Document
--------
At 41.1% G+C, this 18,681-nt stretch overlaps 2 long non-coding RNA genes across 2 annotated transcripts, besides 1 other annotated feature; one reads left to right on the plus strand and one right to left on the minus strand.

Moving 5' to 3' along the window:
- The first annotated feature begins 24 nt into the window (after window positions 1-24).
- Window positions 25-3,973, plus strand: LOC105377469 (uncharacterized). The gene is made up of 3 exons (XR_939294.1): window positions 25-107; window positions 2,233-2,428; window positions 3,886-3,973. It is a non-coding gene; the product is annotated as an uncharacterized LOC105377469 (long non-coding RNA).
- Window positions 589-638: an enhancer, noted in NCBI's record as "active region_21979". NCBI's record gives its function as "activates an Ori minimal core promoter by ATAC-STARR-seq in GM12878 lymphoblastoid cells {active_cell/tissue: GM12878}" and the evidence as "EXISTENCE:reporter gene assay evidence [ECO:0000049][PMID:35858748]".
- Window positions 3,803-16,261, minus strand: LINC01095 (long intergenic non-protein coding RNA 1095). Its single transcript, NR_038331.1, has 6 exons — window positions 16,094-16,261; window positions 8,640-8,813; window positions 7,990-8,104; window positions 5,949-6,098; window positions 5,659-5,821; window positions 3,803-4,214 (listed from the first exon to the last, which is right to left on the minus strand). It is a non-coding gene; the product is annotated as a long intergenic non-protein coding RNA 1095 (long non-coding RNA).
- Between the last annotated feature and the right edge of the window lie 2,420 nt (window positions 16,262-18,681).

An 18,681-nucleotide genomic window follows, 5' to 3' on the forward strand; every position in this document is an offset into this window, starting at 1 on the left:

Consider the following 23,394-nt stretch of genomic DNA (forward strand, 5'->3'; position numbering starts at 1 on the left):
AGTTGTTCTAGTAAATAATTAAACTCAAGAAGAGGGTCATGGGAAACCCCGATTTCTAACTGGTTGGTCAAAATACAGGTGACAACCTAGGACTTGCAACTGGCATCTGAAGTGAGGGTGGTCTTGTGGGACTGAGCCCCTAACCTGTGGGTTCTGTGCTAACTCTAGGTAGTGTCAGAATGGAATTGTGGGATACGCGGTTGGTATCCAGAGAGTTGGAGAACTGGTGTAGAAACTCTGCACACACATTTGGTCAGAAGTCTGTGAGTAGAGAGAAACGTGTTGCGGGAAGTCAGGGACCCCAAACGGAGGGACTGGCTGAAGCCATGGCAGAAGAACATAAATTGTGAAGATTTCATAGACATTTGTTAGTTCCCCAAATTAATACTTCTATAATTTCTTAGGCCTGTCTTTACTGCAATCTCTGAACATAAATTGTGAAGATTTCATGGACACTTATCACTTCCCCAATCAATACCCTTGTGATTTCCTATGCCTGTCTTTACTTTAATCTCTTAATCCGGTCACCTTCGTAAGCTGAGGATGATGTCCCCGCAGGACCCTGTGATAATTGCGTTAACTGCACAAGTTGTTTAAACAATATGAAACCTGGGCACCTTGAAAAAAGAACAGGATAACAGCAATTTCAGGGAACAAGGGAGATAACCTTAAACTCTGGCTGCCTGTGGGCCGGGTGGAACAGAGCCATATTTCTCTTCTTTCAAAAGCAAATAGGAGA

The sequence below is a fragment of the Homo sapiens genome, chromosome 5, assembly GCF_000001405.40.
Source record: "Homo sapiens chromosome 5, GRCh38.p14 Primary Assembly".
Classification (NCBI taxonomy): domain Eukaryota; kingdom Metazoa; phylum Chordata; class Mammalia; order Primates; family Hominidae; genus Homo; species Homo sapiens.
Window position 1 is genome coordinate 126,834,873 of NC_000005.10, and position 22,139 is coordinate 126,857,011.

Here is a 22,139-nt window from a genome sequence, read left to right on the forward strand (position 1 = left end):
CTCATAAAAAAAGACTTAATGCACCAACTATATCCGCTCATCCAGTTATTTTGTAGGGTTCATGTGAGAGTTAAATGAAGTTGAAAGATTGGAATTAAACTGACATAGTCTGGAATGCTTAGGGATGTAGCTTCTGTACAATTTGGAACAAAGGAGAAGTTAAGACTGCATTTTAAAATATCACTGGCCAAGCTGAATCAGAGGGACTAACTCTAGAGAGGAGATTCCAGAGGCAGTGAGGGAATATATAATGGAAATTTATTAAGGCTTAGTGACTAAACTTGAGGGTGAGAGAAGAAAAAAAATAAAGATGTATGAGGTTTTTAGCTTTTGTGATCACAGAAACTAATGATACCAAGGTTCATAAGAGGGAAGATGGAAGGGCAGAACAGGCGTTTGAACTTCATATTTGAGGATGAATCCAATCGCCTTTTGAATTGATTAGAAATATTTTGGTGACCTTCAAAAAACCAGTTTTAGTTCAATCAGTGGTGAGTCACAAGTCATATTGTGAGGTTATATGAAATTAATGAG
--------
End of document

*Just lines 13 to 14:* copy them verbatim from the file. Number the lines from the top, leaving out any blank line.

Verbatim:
Classification (NCBI taxonomy): domain Eukaryota; kingdom Metazoa; phylum Chordata; class Mammalia; order Primates; family Hominidae; genus Homo; species Homo sapiens.
Window position 1 is genome coordinate 126,834,873 of NC_000005.10, and position 22,139 is coordinate 126,857,011.